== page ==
Every year, a small percentage of homeowners try to sell their own property without using a real estate agent. It’s called FSBO, or For Sale By Owner. There are a handful of reasons you would take this task on yourself instead of heading for the nearest realtor: Maybe you’ve interviewed real estate agents and didn’t find one you liked, or maybe you want a way to “test the waters” to see if you’d like a career in real estate.
It could just be a way of saving yourself the commission money. Once decided, it's time to clean out your closets, take flattering photos, write a killer ad, and price your property so that it will sell.
As an agent who sells properties (including some of my own), let me give you three warnings:
1. Know Your Property.
A broker expects to be asked about traffic, the financial health of a condo building or municipality, the zoning of the empty lot down the street and who the possible tenants would be—and so should you! Many buyers will have questions about the house’s history in terms of asbestos, mice, termites, and lead paint, so be prepared to answer them. Allot some time to finding answers you won’t know off the top of your head. When I sold my house, there was a question about the appropriate zoning of my back porch and my real estate lawyer had lost the appropriate documents, so I had to trot to City Hall to get new ones.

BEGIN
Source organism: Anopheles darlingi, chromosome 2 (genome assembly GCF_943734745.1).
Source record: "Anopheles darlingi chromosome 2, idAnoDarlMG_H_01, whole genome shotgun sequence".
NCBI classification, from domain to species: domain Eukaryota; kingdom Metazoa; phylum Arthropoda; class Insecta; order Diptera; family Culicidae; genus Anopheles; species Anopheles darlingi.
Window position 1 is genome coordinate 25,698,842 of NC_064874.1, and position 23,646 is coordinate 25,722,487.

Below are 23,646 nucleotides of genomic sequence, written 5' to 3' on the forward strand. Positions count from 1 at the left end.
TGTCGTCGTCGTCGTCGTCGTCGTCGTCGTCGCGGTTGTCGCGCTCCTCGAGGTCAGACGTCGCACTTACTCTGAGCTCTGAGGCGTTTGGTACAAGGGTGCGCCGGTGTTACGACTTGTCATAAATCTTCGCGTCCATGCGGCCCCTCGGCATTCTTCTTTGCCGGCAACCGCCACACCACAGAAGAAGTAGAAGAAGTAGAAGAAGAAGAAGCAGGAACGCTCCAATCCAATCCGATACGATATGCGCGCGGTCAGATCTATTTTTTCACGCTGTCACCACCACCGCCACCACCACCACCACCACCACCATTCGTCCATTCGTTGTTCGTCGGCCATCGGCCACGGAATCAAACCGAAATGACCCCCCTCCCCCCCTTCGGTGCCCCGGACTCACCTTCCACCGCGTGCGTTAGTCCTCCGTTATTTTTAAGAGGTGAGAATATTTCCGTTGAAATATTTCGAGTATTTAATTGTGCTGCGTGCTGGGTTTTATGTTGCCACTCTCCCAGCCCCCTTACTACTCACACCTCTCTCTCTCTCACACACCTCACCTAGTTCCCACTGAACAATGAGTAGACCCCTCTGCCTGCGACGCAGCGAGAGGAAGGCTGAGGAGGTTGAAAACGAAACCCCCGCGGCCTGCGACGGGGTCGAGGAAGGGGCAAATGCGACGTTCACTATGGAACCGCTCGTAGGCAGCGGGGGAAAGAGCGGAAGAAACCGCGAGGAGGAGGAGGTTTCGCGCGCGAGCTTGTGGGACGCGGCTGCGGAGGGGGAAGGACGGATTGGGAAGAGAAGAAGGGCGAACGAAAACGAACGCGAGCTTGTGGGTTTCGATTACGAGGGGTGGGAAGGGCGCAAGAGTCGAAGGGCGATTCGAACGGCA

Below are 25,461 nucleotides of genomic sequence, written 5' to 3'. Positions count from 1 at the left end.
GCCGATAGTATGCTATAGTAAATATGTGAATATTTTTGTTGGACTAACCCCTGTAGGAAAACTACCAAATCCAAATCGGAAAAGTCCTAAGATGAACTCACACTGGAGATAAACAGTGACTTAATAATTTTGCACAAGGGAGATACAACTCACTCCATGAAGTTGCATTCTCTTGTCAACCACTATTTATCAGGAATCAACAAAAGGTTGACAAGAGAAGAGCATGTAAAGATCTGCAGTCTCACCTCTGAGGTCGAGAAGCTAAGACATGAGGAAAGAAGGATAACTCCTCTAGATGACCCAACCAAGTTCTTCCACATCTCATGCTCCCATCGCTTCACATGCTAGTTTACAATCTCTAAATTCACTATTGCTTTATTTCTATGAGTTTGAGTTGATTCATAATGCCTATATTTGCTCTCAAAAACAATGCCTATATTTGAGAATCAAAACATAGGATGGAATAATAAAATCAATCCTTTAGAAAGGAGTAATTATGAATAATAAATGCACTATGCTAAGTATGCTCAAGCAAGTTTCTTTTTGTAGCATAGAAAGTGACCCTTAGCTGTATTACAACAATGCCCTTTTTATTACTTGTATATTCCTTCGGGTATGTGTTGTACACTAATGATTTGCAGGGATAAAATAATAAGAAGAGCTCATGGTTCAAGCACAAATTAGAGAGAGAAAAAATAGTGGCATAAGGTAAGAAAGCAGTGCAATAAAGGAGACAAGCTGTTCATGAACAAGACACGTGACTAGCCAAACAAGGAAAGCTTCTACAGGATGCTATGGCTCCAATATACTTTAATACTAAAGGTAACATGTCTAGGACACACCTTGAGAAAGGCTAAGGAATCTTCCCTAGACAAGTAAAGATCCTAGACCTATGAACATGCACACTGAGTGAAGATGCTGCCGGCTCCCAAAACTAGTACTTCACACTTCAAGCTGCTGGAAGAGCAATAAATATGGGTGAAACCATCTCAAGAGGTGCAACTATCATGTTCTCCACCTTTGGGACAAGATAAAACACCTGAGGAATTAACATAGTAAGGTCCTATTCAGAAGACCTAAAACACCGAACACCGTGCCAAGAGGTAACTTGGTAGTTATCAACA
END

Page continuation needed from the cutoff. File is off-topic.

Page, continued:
2. Be Professional.
You might be selling your own place because you’re unemployed, or home with a baby, but you still need to treat this as a job. Set aside times when you can show the house, and try not to reschedule appointments. Wear work clothes when you greet potential buyers. You don’t have to buy a Chanel suit, but looking like you take the transaction seriously will make buyers take you seriously. I went to one FSBO open house where the doormen didn’t know that there was an open house, or even that the sellers were home. It was probably the seller’s fault, but made me second-guess my interest in a building with possibly negligent doormen.
3. Be Ready For First-Time Buyers.
Newbie customers can be some of the most nervous people on earth, so they need a lot of hand-holding and a lot of education about what it means to own a property. Be ready to explain some basic concepts like when property taxes get billed and how much your utility bills are (extra points for providing copies of your winter heating and summer cooling bills). Being able to provide the number of a local plumber and a local handyman helps too. Most of all, be patient. Try to reach back in your memory and think of all the questions you would have asked yourself. You might even find you enjoy the process of talking about the property—while you’re doing the work of selling, you might have a little fun, too.